Dog Training Tips and Tricks 101: Understanding Crate Training
Crates are home for dogs to sleep, eat, hide from danger and a place to raise a family, wherein crate training is primarily used for house training, taking advantage of their natural instincts as a den animal. Dog crates are dog den’s where they find solitude and comfort, knowing they are safe and secure. The different types of crates are made of plastic called “flight kennels”, fabric on a rigid frame that is also collapsible, and metal pens. Crates come in various sizes, colors and can be bought at most pet supply catalogs and pet supply tores.
One of the things you need to know about crates is that it should never be used as a form of punishment, because eventually, your dog may refuse to enter because of fear. Always remember that it is not good for your dog to be confined in his crate for a long period, because it can result to anxiousness and depression due to lack of human interaction and lack of physical exercise. Changing your bonding schedule, hiring a pet sitter or taking your dog to a daycare facility decrease the amount of time they spend in their crates, making a fun environment and creating the eagerness for them to relax and sleep afterwards. Six months and below puppies should not stay in their crates for more than three to four hours at a time, because they can’t control their bowels and bladders for that long. Crate your dog if you think they will not destroy their house, and eventually they will enter voluntarily without pressure.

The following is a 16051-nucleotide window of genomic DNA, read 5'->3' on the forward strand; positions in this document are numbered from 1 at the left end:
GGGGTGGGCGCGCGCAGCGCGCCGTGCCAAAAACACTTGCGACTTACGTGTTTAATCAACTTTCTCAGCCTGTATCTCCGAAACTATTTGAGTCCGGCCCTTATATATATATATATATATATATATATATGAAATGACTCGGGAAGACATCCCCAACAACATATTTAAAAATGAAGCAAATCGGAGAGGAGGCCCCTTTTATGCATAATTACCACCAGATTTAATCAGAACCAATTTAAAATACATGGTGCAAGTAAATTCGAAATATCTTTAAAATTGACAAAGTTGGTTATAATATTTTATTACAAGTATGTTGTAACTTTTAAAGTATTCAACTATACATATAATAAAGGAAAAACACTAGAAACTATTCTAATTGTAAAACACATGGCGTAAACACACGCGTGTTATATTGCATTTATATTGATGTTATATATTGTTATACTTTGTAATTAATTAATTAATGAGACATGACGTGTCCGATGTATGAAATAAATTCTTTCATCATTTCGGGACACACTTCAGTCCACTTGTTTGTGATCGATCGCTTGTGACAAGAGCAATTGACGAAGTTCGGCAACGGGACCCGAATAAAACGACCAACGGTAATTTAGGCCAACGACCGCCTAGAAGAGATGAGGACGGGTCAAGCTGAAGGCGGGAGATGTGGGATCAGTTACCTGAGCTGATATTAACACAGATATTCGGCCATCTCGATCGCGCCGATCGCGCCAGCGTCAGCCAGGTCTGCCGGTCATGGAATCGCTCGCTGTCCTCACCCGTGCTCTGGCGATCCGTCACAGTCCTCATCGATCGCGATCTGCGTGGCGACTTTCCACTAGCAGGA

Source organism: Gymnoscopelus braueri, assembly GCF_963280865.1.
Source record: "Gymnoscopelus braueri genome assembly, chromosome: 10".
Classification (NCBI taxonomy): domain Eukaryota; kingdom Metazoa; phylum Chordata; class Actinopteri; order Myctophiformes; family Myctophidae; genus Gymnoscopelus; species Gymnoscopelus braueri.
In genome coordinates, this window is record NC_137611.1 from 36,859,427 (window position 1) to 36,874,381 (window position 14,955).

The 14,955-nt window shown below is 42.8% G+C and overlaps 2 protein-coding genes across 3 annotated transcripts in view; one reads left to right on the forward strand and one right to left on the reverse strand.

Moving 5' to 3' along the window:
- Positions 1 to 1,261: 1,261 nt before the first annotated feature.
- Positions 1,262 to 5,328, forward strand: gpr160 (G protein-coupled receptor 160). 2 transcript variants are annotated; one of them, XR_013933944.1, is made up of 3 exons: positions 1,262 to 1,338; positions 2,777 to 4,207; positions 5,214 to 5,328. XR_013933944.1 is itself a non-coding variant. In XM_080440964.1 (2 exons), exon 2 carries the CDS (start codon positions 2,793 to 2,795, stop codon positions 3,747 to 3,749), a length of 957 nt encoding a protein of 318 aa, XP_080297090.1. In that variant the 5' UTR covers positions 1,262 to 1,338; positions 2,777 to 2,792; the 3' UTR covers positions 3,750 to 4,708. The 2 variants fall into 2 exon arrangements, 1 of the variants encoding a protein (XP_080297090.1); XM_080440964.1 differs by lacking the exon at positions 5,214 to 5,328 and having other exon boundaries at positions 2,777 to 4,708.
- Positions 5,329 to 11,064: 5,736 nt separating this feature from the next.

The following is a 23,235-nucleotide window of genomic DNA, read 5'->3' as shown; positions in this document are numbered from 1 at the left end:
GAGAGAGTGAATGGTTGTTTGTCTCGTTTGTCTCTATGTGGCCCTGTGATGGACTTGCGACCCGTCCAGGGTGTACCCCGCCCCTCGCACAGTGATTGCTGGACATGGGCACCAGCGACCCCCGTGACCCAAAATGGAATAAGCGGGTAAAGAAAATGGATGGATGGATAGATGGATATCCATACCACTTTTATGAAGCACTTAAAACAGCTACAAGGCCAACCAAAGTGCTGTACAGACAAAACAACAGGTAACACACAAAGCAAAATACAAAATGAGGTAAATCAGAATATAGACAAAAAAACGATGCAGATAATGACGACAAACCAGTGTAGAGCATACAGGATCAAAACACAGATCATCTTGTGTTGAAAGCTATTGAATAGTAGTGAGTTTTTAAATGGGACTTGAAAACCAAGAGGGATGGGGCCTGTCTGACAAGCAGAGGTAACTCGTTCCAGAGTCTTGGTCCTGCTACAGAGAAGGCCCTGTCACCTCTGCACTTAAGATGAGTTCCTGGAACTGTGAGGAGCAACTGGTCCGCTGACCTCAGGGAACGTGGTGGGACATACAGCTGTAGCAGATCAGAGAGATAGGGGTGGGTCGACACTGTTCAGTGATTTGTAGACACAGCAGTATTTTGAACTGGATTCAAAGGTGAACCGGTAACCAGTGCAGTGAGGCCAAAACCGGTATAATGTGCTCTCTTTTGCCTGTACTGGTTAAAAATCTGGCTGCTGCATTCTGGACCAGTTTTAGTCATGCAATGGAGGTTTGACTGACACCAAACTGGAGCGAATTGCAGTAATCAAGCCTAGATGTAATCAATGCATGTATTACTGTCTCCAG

Usage of crate for dog training and management is an effective short-term tool. Crate training allows you to provide a safe way to transport your dog and travel with him to friend’s homes, motels, when on vacation and other important travels. Crate training helps you in introducing your new dog in your household, preventing them from being destructive. Crate training may take days up to weeks, depending on the dog’s age, past experiences and temperament, and it is important to ensure that the training should always be associated with something that is pleasant, without going too fast. Firstly, introduce your dog to the crate, put a soft blanket or towel, allowing the door open, and let your dog explore the crate with their preferred time and pacing. Bring your dog over the crate and talk to them with your voice in a happy tone, making sure the door is open and secured, to prevent fear. To encourage your dog to enter the crate, drop some small food treats nearby, then inside the door, and finally the way inside the crate, allowing them to slowly enter and lie comfortably, without undue pressure.